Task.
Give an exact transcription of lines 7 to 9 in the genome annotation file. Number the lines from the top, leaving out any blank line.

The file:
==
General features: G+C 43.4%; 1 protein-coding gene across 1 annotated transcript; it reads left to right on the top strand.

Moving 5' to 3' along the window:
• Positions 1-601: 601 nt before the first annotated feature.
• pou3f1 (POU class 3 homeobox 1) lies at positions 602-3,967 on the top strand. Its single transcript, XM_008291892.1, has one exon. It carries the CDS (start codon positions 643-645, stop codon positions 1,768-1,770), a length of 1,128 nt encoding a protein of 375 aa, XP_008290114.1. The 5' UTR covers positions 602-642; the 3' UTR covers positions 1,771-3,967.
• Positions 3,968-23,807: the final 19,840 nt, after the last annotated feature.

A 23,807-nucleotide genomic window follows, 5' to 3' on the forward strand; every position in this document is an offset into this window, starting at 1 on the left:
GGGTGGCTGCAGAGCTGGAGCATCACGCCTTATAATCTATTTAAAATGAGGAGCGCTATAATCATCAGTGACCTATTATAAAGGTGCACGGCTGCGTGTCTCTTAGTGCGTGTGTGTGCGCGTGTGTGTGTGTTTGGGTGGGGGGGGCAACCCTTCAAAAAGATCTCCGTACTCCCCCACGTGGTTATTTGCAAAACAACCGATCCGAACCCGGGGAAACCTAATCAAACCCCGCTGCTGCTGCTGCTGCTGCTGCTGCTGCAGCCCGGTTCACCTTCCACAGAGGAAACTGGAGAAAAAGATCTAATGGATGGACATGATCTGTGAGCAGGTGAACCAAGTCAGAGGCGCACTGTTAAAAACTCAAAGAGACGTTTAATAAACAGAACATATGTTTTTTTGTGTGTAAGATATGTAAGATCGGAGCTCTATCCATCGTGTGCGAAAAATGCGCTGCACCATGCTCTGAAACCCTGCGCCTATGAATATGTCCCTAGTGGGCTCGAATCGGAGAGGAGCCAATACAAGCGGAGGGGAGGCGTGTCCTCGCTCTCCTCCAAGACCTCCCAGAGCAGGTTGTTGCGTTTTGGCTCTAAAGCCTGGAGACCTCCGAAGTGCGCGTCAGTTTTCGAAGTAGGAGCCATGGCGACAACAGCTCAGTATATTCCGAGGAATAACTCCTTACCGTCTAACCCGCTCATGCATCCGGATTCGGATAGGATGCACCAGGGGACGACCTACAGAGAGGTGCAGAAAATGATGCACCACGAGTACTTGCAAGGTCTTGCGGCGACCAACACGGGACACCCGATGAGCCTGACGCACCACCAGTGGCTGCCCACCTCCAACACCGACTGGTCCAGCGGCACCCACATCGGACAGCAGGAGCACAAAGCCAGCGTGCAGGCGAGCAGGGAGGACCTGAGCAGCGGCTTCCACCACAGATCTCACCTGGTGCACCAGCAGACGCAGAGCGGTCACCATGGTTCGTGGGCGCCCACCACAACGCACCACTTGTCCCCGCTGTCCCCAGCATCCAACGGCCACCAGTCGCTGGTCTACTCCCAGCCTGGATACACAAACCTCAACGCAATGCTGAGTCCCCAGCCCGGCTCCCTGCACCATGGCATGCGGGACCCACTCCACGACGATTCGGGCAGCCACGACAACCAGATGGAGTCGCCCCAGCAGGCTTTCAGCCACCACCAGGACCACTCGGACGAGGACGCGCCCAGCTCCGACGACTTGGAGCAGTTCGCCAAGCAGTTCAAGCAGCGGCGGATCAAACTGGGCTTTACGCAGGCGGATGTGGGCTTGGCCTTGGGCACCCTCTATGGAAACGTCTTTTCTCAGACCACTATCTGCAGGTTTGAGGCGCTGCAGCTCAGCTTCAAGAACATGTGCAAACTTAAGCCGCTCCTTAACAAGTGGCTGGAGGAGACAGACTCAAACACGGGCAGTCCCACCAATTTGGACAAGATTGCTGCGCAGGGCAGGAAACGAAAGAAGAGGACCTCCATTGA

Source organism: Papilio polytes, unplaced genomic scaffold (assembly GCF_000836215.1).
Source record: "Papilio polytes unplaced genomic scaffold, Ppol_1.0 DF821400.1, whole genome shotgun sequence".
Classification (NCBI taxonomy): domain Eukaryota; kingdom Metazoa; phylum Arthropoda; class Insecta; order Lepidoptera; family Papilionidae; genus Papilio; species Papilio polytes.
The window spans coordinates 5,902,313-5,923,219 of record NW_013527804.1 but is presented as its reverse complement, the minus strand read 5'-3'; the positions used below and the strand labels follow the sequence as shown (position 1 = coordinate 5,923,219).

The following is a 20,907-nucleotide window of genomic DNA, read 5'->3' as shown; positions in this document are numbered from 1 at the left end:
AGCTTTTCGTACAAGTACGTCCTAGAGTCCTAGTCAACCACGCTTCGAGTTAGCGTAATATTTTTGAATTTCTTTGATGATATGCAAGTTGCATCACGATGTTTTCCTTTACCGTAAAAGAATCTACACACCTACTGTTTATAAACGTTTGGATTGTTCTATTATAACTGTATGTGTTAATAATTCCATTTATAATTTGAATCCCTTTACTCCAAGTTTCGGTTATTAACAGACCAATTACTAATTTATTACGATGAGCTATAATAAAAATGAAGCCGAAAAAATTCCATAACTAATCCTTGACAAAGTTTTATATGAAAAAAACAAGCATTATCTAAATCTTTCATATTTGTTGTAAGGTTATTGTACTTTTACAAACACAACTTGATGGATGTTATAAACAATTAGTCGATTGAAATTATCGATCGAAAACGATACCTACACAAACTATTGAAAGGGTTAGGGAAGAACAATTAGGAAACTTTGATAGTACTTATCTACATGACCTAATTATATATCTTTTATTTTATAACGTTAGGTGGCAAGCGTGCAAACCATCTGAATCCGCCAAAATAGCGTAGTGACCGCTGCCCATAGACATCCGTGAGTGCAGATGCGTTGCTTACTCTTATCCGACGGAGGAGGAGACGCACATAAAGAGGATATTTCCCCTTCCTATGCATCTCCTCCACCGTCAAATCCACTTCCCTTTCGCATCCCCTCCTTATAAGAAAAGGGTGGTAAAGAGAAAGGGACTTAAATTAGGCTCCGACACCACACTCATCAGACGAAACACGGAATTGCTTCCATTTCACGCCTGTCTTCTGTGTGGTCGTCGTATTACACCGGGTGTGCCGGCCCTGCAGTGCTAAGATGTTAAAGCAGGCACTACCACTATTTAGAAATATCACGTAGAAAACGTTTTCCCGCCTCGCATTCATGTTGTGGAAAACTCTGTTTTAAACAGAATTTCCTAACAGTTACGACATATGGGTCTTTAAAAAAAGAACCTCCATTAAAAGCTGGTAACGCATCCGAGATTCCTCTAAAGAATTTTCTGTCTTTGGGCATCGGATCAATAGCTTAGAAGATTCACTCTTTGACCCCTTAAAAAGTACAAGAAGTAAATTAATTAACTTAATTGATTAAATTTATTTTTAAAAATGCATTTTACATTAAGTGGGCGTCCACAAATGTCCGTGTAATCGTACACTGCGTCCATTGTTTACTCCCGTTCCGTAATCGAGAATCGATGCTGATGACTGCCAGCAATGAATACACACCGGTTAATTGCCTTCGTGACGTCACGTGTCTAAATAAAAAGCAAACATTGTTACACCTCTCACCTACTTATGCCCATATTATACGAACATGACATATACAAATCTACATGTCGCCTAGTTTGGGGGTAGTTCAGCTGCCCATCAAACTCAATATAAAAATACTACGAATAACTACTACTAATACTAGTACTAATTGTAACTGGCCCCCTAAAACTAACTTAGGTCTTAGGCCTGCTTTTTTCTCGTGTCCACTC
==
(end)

GGGTGGCTGCAGAGCTGGAGCATCACGCCTTATAATCTATTTAAAATGAGGAGCGCTATAATCATCAGTGACCTATTATAAAGGTGCACGGCTGCGTGTCTCTTAGTGCGTGTGTGTGCGCGTGTGTGTGTGTTTGGGTGGGGGGGGCAACCCTTCAAAAAGATCTCCGTACTCCCCCACGTGGTTATTTGCAAAACAACCGATCCGAACCCGGGGAAACCTAATCAAACCCCGCTGCTGCTGCTGCTGCTGCTGCTGCTGCAGCCCGGTTCACCTTCCACAGAGGAAACTGGAGAAAAAGATCTAATGGATGGACATGATCTGTGAGCAGGTGAACCAAGTCAGAGGCGCACTGTTAAAAACTCAAAGAGACGTTTAATAAACAGAACATATGTTTTTTTGTGTGTAAGATATGTAAGATCGGAGCTCTATCCATCGTGTGCGAAAAATGCGCTGCACCATGCTCTGAAACCCTGCGCCTATGAATATGTCCCTAGTGGGCTCGAATCGGAGAGGAGCCAATACAAGCGGAGGGGAGGCGTGTCCTCGCTCTCCTCCAAGACCTCCCAGAGCAGGTTGTTGCGTTTTGGCTCTAAAGCCTGGAGACCTCCGAAGTGCGCGTCAGTTTTCGAAGTAGGAGCCATGGCGACAACAGCTCAGTATATTCCGAGGAATAACTCCTTACCGTCTAACCCGCTCATGCATCCGGATTCGGATAGGATGCACCAGGGGACGACCTACAGAGAGGTGCAGAAAATGATGCACCACGAGTACTTGCAAGGTCTTGCGGCGACCAACACGGGACACCCGATGAGCCTGACGCACCACCAGTGGCTGCCCACCTCCAACACCGACTGGTCCAGCGGCACCCACATCGGACAGCAGGAGCACAAAGCCAGCGTGCAGGCGAGCAGGGAGGACCTGAGCAGCGGCTTCCACCACAGATCTCACCTGGTGCACCAGCAGACGCAGAGCGGTCACCATGGTTCGTGGGCGCCCACCACAACGCACCACTTGTCCCCGCTGTCCCCAGCATCCAACGGCCACCAGTCGCTGGTCTACTCCCAGCCTGGATACACAAACCTCAACGCAATGCTGAGTCCCCAGCCCGGCTCCCTGCACCATGGCATGCGGGACCCACTCCACGACGATTCGGGCAGCCACGACAACCAGATGGAGTCGCCCCAGCAGGCTTTCAGCCACCACCAGGACCACTCGGACGAGGACGCGCCCAGCTCCGACGACTTGGAGCAGTTCGCCAAGCAGTTCAAGCAGCGGCGGATCAAACTGGGCTTTACGCAGGCGGATGTGGGCTTGGCCTTGGGCACCCTCTATGGAAACGTCTTTTCTCAGACCACTATCTGCAGGTTTGAGGCGCTGCAGCTCAGCTTCAAGAACATGTGCAAACTTAAGCCGCTCCTTAACAAGTGGCTGGAGGAGACAGACTCAAACACGGGCAGTCCCACCAATTTGGACAAGATTGCTGCGCAGGGCAGGAAACGAAAGAAGAGGACCTCCATTGA

Source organism: Papilio polytes, unplaced genomic scaffold (assembly GCF_000836215.1).
Source record: "Papilio polytes unplaced genomic scaffold, Ppol_1.0 DF821400.1, whole genome shotgun sequence".